Mao Zedong must be spinning in his grave. The Chinese youth are not really buying into the communist propaganda peddled by the government and that’s making some government officials very nervous. The red flags were shown when a propaganda film about the founding of the People’s Liberation Army totally flopped at the box office. It was also mocked by the younger generation (via Newsweek):
Chinese people are increasingly ignoring party propaganda and are much more interested in movie stars, who represent a new lifestyle and more exciting aspirations,” Willy Lam, an expert on Chinese politics at the Chinese University of Hong Kong, told the Associated Press.
While the Communist Party once exercised an iron grip on what it’s citizens saw and read, a loosening of restrictions means that propaganda must now compete with movies and dramas produced by the country’s booming entertainment industry, and the stars it has spawned.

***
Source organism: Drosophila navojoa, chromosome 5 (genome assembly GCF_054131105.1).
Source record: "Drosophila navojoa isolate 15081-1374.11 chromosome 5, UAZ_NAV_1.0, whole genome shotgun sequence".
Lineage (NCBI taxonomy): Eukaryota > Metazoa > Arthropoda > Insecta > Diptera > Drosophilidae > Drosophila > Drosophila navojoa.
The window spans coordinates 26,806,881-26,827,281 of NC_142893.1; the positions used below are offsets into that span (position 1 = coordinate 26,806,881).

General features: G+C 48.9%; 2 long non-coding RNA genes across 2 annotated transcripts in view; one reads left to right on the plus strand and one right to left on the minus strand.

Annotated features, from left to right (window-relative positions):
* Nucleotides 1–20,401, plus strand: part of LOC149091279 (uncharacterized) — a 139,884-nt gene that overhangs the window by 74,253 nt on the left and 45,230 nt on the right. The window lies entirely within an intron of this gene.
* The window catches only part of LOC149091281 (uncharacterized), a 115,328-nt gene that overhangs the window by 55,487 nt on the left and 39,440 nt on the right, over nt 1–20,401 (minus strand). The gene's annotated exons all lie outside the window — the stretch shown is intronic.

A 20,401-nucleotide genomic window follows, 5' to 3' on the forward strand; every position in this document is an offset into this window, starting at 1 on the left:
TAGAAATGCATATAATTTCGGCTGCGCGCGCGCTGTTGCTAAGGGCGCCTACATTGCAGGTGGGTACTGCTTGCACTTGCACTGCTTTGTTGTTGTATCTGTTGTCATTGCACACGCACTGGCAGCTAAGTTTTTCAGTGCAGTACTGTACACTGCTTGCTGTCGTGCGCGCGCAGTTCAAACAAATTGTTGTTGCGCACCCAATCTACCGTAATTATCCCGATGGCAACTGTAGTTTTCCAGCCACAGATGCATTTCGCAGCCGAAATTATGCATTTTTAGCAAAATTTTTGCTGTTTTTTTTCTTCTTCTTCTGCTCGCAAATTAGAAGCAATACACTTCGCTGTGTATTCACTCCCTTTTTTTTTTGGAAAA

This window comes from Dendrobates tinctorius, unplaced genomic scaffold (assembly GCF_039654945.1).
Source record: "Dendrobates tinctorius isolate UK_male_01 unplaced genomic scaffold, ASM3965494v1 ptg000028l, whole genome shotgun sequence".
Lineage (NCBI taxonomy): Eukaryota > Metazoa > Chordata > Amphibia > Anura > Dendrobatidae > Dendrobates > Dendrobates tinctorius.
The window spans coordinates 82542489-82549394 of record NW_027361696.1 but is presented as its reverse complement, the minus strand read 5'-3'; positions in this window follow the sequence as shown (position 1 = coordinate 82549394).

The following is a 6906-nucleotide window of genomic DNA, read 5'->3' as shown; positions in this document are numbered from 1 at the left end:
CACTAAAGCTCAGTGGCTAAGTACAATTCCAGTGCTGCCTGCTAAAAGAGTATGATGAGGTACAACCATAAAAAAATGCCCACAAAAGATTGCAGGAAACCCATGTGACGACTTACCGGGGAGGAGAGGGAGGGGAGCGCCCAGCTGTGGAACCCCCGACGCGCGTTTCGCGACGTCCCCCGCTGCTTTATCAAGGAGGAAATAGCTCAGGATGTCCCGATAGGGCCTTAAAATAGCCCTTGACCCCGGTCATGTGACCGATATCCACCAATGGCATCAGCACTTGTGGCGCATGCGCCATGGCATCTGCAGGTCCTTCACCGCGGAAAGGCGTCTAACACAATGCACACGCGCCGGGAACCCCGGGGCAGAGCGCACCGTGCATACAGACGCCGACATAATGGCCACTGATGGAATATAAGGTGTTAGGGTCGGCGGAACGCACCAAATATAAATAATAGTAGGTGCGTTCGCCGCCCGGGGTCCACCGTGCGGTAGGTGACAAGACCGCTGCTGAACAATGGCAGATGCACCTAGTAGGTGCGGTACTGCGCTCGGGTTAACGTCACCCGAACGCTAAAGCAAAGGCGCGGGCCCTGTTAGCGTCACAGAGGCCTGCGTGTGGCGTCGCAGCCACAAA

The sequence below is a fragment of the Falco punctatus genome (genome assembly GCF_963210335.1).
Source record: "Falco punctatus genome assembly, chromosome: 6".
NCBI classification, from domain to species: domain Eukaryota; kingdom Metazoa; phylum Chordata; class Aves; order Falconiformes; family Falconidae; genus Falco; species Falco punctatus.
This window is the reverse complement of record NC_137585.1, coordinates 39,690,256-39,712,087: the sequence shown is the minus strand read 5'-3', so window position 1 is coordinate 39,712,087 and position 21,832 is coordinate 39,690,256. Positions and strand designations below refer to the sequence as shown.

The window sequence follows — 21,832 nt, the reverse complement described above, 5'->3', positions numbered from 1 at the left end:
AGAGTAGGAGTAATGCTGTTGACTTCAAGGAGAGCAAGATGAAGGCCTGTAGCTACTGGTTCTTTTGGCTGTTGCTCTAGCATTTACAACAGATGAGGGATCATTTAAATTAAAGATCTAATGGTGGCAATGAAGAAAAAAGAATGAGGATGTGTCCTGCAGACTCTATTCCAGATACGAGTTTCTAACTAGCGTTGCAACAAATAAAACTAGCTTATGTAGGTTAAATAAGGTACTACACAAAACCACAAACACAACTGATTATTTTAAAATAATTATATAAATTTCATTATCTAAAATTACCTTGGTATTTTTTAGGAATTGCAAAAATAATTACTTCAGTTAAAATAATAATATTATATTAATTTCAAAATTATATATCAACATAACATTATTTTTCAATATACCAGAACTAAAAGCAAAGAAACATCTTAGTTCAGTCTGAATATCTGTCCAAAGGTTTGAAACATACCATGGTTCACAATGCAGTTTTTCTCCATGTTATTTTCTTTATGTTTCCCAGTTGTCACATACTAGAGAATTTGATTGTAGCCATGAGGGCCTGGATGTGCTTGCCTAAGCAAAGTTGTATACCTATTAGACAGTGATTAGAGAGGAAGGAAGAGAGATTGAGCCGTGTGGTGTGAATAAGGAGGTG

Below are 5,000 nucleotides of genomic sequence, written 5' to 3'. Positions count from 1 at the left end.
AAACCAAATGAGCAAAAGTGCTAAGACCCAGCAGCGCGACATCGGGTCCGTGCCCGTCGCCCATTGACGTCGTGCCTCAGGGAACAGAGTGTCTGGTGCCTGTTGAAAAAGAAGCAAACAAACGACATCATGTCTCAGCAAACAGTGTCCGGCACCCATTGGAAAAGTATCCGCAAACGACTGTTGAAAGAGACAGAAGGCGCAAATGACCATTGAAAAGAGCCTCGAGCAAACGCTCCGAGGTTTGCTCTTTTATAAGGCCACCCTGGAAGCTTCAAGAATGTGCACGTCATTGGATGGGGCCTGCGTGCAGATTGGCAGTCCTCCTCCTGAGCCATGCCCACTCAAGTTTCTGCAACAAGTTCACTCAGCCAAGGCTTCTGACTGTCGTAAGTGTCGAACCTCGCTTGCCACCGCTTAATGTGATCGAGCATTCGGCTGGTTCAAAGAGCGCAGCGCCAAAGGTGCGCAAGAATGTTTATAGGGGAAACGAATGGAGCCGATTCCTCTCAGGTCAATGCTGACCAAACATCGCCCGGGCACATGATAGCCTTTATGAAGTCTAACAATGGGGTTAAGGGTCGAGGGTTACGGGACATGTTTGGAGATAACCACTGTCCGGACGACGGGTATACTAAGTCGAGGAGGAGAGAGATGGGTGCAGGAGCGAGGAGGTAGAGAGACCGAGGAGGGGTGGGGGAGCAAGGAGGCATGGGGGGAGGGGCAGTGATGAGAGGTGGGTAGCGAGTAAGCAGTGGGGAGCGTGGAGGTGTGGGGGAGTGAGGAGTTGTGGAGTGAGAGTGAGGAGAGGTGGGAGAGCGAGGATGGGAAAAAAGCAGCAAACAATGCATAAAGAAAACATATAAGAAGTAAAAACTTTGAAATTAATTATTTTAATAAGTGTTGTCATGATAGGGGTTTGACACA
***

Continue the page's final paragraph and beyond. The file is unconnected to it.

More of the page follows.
Fathers of the Army is not the only expensive government-sponsored movie to lose out in the popularity stakes.
In October, The South China Morning Post reported that Sky Hunter, which was hatched at the instigation of military propaganda chiefs and featured two of the country’s youthful a-list stars, also flopped at the box office on its opening weekend.
Behind the spate of glossy but clumsy propaganda blockbusters is a drive by Chinese President Xi Jinping to spread traditional Chinese values among youths seduced by celebrity culture and consumerism.
Authorities have capped the high pay commanded by TV stars, moved to close down celebrity gossip accounts on social networking site Weibo, and a called on web giants behind the Great Firewall of China to actively propagate core socialist values.
Yet, observers noted that the Communist Party of China is facing a losing war in their fight against the Internet and the changing values of the nation’s youth.